[Crusader's Gate]George Herbert: "The Church-porch"

Day 7: Morning


The cheapest sinnes most dearely punisht are;

Because to shun them also is so cheap:

For we have wit to mark them, and to spare.

O crumble not away thy souls fair heap.

   If thou wilt die, the gates of hell are broad:

   Pride and full sinnes have made the way a road.

     The little, insignificant, habitual sins are most severely punished because it is also easy to avoid them. We have the common sense and ability to know what they are, more than enough. Don't break up your soul's ample possession into little pieces. If you are going to die and be damned, you may as well commit sins large enough to go through the broad gates of hell. Pride and the other infamous, cardinal sins have made the trail a highway.

     We sell ourselves with thousands of little sins, offenses that can be avoided, because they are small and within our ability to evade, to face or to defeat. "Crumble not away thy souls fair heap." Little vices like erosion wearing the mountain of the soul away little by little. Frost cracking it. Weeds forcing it apart. A little at a time. It is better to take a sledge hammer, an earth mover, pride, theft and destroy it dramatically, impressively. Little sins and large both lead to Hell; the width of the gates and the road can handle the large.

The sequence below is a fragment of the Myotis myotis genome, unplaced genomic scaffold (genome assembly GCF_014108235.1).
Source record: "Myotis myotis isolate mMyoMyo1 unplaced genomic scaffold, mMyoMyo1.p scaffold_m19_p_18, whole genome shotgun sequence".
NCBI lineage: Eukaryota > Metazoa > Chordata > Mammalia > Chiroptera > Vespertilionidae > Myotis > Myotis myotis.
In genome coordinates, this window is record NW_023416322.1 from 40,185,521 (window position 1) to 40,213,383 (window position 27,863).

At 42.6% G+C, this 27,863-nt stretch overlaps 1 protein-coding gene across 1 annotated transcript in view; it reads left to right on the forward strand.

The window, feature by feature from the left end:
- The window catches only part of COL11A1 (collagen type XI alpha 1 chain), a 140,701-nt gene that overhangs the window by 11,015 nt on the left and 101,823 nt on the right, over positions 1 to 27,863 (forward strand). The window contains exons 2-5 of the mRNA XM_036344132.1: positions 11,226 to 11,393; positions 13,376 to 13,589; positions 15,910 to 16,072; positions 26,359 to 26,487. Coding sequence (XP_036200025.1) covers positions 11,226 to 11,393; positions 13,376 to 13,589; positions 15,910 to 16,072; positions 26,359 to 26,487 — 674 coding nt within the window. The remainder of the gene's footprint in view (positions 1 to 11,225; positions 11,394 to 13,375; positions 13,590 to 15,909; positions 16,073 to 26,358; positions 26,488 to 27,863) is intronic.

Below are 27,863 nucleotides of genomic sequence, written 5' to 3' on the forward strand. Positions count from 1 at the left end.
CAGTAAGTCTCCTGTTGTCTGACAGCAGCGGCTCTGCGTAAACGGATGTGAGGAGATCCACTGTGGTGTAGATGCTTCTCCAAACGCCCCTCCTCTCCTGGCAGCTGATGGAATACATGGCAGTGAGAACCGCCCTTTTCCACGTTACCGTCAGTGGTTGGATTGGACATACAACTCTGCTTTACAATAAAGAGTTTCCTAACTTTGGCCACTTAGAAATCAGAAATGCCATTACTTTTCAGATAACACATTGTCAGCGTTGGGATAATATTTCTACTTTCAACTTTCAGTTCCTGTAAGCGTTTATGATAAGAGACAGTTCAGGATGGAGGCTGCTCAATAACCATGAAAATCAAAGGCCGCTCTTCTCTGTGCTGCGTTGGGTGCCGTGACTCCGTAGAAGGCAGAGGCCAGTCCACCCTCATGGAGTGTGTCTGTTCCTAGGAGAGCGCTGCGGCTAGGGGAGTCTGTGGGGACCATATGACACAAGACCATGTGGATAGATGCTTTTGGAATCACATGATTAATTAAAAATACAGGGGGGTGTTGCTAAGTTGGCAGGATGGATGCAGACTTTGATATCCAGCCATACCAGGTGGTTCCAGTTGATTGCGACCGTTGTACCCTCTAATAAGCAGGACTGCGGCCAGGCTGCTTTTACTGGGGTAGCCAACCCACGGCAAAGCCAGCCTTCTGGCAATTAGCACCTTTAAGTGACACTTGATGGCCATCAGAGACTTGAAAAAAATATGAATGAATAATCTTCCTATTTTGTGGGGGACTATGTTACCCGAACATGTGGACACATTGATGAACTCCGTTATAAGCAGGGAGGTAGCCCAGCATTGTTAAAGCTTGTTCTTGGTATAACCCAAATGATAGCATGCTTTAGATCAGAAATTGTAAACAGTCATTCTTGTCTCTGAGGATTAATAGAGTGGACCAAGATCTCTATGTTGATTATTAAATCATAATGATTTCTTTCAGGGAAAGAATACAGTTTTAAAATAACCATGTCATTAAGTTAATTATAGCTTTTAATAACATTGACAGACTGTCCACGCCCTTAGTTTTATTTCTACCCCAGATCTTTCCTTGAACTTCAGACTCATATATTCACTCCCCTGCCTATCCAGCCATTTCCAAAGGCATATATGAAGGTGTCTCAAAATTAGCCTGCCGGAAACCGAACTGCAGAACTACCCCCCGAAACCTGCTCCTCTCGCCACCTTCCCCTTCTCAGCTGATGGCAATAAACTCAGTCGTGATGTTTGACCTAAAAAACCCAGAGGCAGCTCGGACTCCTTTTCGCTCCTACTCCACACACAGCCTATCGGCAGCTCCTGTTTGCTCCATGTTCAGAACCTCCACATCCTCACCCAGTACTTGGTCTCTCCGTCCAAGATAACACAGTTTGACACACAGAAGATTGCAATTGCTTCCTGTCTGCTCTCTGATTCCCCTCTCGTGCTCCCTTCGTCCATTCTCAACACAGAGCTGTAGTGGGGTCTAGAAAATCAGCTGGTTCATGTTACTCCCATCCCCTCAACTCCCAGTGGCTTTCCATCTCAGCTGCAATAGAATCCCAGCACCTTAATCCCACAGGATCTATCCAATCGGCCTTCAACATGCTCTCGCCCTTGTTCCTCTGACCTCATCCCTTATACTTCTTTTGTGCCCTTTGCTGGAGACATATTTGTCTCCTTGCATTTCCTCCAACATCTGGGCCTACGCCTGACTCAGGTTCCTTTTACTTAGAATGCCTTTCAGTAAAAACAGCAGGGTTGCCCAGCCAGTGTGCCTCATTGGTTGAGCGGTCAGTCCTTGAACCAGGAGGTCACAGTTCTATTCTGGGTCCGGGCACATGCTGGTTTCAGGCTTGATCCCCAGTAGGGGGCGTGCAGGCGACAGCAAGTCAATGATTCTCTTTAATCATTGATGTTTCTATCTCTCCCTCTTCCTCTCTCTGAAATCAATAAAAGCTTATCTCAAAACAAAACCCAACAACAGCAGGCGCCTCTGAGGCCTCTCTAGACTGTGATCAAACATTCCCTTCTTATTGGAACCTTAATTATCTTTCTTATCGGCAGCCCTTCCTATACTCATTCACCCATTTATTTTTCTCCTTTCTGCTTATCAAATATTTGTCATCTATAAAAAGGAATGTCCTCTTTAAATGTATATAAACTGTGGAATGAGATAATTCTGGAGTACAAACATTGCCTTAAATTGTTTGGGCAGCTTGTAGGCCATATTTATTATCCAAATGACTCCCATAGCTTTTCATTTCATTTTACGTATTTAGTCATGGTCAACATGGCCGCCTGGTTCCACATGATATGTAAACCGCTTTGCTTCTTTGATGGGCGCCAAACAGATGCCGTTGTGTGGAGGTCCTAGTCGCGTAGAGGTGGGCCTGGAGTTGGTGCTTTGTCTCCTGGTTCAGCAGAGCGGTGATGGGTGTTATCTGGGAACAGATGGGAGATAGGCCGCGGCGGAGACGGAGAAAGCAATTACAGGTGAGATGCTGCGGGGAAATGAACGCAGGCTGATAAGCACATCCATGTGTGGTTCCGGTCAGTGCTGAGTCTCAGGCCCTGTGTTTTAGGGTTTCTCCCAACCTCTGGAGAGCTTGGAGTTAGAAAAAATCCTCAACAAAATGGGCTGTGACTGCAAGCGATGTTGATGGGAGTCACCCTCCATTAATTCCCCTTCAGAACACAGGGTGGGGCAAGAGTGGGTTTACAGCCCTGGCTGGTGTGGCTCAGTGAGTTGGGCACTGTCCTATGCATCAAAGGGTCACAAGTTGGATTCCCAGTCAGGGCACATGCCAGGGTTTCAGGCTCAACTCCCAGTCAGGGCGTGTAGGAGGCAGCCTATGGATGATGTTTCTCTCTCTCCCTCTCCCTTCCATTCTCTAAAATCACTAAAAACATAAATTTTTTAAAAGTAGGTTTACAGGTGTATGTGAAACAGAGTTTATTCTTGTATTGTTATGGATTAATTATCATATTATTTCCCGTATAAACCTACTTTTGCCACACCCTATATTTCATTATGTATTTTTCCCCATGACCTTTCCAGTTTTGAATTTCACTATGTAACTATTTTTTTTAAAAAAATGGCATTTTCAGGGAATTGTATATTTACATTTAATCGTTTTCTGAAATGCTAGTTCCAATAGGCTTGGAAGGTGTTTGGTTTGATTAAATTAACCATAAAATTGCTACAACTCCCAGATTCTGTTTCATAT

We overlook the little, unimportant errors, transgressions against God's Love. We rail over the major flaws of character, the deficits of the environment, the deficiencies of family, the overwhelming accidents that lead to harm. We spend too much time on the faults that can not be corrected, the irretrievable errors of the past, the wrongs done by others that we have no control of, worry over future possibilities. But the thousands of faults that we let pass, even though we see them every day, go unchallenged, unvanquished.

© 1997 J. R. Arner

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